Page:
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One Tile to Rule Them All: Simulating Any Tile Assembly System with a Single Universal Tile

Demaine, Erik D. and Demaine, Martin L. and Fekete, Sándor P. and Patitz, Matthew J. and Schweller, Robert T. and Winslow, Andrew and Woods, Damien (2014) One Tile to Rule Them All: Simulating Any Tile Assembly System with a Single Universal Tile. In: Automata, Languages, and Programming: 41st International Colloquium, ICALP 2014, Copenhagen, Denmark, July 8-11, 2014, Proceedings, Part I. Lecture Notes in Computer Science. No.8572. Springer , Berlin, Germany, pp. 368-379. ISBN 978-3-662-43948-7.

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In the classical model of tile self-assembly, unit square tiles translate in the plane and attach edgewise to form large crystalline structures. This model of self-assembly has been shown to be capable of asymptotically optimal assembly of arbitrary shapes and, via information-theoretic arguments, increasingly complex shapes necessarily require increasing numbers of distinct types of tiles. We explore the possibility of complex and efficient assembly using systems consisting of a single tile. Our main result shows that any system of square tiles can be simulated using a system with a single tile that is permitted to flip and rotate. We also show that systems of single tiles restricted to translation only can simulate cellular automata for a limited number of steps given an appropriate seed assembly, and that any longer-running simulation must induce infinite assembly.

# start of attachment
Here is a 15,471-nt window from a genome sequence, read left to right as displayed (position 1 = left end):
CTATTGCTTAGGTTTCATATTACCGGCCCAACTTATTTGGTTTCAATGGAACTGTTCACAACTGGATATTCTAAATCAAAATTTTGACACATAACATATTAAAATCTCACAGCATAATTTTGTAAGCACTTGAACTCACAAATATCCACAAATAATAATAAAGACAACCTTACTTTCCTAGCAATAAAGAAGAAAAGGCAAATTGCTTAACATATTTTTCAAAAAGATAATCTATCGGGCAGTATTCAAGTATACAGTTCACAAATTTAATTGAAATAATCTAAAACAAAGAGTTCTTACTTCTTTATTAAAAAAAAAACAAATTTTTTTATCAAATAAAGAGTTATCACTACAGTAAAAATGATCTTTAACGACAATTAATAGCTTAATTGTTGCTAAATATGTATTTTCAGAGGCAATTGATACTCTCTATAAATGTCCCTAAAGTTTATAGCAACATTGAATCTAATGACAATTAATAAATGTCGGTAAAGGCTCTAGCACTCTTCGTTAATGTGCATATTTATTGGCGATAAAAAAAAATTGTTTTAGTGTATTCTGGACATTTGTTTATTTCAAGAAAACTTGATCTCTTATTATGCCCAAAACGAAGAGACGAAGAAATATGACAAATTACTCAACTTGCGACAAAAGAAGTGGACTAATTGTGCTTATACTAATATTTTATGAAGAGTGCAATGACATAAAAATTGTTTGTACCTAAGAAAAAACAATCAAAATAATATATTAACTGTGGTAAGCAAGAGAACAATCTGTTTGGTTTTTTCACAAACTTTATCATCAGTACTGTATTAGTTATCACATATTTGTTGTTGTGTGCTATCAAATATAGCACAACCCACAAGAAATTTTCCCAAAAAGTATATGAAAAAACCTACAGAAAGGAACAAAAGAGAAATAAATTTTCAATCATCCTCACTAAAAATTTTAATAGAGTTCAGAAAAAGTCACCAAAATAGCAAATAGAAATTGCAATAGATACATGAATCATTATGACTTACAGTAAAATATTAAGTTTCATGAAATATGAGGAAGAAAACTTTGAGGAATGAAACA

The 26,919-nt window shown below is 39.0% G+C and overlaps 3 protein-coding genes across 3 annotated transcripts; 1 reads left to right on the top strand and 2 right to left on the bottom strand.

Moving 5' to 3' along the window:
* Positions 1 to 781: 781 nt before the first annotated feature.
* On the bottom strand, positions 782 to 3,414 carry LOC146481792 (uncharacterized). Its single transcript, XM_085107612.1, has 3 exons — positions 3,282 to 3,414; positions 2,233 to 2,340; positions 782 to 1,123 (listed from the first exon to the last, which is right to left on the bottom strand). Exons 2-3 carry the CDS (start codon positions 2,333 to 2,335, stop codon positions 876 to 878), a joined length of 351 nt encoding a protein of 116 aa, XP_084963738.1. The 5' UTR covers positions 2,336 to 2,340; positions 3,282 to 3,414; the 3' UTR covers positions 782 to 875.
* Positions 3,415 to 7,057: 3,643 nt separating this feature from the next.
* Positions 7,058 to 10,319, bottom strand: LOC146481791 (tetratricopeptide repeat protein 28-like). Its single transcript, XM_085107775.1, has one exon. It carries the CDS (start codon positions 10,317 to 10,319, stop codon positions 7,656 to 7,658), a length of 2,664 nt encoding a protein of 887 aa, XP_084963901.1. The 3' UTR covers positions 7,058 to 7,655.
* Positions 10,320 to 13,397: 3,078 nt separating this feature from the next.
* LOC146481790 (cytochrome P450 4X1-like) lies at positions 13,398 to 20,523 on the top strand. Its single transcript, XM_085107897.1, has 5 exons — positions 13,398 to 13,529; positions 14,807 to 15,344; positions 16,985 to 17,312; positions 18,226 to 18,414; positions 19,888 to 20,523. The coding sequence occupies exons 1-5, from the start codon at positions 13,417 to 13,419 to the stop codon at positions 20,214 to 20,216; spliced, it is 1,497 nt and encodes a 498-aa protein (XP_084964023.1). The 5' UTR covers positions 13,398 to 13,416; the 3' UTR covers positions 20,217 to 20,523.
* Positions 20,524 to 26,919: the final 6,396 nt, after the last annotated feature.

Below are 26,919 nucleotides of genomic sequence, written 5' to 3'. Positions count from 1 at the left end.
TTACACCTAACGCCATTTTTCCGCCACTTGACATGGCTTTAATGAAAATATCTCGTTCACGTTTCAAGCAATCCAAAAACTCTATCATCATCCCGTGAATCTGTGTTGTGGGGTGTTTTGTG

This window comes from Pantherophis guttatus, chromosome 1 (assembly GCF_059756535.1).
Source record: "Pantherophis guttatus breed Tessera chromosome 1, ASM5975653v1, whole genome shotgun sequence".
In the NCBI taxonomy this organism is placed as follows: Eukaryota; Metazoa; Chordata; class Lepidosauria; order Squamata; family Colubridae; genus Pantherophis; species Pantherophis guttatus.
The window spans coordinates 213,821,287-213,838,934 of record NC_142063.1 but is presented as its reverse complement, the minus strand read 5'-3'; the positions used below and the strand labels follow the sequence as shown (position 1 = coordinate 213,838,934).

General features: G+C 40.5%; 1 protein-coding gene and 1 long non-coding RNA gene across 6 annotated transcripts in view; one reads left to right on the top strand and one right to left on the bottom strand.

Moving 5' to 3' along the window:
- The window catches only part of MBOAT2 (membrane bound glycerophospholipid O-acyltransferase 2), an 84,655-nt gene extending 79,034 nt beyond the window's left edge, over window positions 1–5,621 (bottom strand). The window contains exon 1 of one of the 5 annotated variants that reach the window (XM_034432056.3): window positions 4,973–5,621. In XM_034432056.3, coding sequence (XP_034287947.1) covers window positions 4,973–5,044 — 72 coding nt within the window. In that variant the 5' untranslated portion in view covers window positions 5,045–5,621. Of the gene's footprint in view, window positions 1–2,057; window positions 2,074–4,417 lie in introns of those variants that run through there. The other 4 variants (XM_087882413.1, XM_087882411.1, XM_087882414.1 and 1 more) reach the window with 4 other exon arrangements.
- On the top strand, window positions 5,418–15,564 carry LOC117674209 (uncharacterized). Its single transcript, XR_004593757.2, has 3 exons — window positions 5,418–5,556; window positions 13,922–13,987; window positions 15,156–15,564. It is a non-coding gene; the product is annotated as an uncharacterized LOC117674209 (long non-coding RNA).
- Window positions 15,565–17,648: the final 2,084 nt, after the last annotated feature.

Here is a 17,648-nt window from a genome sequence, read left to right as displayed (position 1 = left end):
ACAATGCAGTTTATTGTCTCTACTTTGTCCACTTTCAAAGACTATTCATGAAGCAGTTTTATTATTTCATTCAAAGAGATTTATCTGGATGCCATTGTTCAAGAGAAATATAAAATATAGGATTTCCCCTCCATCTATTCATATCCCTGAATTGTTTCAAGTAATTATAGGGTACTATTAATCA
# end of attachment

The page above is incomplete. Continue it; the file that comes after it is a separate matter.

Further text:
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Additional Information:© 2014 Springer-Verlag Berlin Heidelberg. Research of Matthew J. Patitz supported in part by NSF grant CCF-1117672. Research of Robert Schweller supported in part by NSF grant CCF-1117672. Research of Andrew Winslow supported in part by NSF grant CDI-0941538. Research of Damien Woods Supported by NSF grants 0832824 & 1317694 (the Molecular Programming Project), CCF-1219274, and CCF-1162589. This work was initiated at the 27th Bellairs Winter Workshop on Computational Geometry held on February 11-17, 2012 in Holetown, Barbados. We thank the other participants of that workshop for a fruitful and collaborative environment. In particular, we thank Brad Ballinger and Anna Lubiw for important discussions regarding Lemma 3. In addition, we thank Jarkko Kari for interesting and fruitful discussions on aperiodic tilings of the plane with few tile types.
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Subject Keywords:DNA computing, algorithmic self-assembly, hexagonal tiles
Series Name:Lecture Notes in Computer Science
Issue or Number:8572
Record Number:CaltechAUTHORS:20150512-112419135
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Usage Policy:No commercial reproduction, distribution, display or performance rights in this work are provided.
ID Code:57453
Deposited By: Ruth Sustaita
Deposited On:12 May 2015 19:03
Last Modified:20 Nov 2019 22:51

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